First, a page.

A new study from Doug Hoffer of the Peace & Justice Center examines the right-wing talking point that high levels of taxation and large numbers of public employees make a state "unfavorable to business" and inevitably leads to businesses relocating to states which are "friendly to business". The results might surprise you.

Via Matt Yglesias

Friday, 14 January 2011

I just want to see that I am gladdened by the news coming out of Tunisia.

The Arab world has lacked democracy and human rights for decades, hopefully the events in Tunisia will spark change for the better throughout the region.

Wednesday, 12 January 2011

Improving the PPACA

Last night on Greater Boston with Emily Rooney, I watched Emily Rooney interview a man suing Massachusetts over the individual mandate in Mitt Romney's health care reform law. Romney's law is the inspiration for Obama's similar law, so this lawsuit will have national ramifications. Several state attorneys general have already filed lawsuits against the individual mandate; two of those challenges failed when they met a federal judge, but one succeeded. So far, all the federal judge rulings have fallen along party lines so it really is going to boil down to what Anthony Kennedy thinks when everything goes to the United States Supreme Court.

One of things I really regret is that the Democrats did not try to defuse the backlash that the individual mandate presented in the general public. Although most of the provisions of PPACA consistently polled well, the individual mandate has never garnered majority support. I understand why the mandate is necessary; I also understand that the idea of a mandate had its origins with GOP alternatives to the Clintonian proposals for health care reform, but most Americans don't and probably never will. Also, I'm somewhat inclined to agree that the individual mandate violates the spirit of liberalism on which our nation was founded. Although this provision will do a lot to promote the general welfare, it won't do much for securing the blessings of liberty.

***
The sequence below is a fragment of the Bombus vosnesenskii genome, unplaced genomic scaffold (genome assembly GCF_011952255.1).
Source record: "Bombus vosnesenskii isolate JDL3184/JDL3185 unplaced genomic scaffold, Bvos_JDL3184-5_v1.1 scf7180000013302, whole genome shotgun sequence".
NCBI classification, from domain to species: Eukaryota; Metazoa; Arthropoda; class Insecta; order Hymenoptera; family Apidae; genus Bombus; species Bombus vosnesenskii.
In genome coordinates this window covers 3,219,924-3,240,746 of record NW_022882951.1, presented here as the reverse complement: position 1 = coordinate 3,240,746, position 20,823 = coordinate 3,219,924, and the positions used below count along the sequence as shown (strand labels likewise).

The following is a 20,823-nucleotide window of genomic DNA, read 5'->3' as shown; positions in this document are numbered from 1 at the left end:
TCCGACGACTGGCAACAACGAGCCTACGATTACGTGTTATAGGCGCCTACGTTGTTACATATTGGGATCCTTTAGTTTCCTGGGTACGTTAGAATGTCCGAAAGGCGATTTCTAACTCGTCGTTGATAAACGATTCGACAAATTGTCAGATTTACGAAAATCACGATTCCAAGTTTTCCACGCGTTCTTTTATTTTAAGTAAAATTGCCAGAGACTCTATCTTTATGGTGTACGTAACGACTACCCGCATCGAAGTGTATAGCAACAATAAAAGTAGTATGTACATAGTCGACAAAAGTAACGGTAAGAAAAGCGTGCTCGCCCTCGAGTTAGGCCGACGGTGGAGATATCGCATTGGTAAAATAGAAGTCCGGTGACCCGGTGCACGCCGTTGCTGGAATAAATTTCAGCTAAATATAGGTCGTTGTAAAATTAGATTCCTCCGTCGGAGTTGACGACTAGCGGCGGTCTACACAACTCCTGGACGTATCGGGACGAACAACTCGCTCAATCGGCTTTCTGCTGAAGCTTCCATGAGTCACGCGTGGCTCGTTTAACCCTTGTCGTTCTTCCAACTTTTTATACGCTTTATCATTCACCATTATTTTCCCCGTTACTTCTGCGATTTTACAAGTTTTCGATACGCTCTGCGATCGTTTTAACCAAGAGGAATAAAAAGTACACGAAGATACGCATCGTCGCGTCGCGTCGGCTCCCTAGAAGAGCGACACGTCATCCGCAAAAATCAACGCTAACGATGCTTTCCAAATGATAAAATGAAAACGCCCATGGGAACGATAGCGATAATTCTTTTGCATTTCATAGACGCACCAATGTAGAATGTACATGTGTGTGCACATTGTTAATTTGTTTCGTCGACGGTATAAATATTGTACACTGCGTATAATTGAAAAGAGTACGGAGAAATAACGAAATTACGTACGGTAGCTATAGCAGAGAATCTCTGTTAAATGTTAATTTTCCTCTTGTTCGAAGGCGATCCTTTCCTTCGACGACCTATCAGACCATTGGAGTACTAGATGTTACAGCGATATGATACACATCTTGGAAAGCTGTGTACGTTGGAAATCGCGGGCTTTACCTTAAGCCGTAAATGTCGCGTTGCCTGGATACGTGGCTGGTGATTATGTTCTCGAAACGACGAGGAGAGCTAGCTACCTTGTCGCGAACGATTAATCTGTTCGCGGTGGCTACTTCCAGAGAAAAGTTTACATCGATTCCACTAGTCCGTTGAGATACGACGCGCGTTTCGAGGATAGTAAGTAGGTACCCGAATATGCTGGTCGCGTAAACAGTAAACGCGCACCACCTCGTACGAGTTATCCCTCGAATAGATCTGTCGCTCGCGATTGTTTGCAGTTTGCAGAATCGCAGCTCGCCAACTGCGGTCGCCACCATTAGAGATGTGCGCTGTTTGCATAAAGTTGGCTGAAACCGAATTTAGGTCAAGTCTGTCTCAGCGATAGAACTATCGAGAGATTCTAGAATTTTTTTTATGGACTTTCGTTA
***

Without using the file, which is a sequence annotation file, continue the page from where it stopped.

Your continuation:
It is for these reasons, that I think the new Congress should set about reforming how the individual mandate is implemented, in order to give citizens like Michael Merlina the choice to forge his or her own destiny. I like Paul Starr's approach. Give people who want to risk it the option of opting out, but prevent them from collecting on any of the benefits of PPACA for an extended period of time. Starr says five years, but I'm sure Congress would have to do quite a bit of research to find the optimal period of time to prevent an opt-outer from reentering.

There are also other ideas of similar ways to reintroduce more choice into the system to make the individual mandate less punitive and more voluntary. I like some of them to varying degrees.

Instead of foolishly working on repealing PPACA, I implore Speaker Boehner and other Republicans to instead work with Obama and the Democrats to make surgical cuts in the original law to make it better. Replacing the mandate with some sort of opt-in/opt-out scheme would be a very good place to start.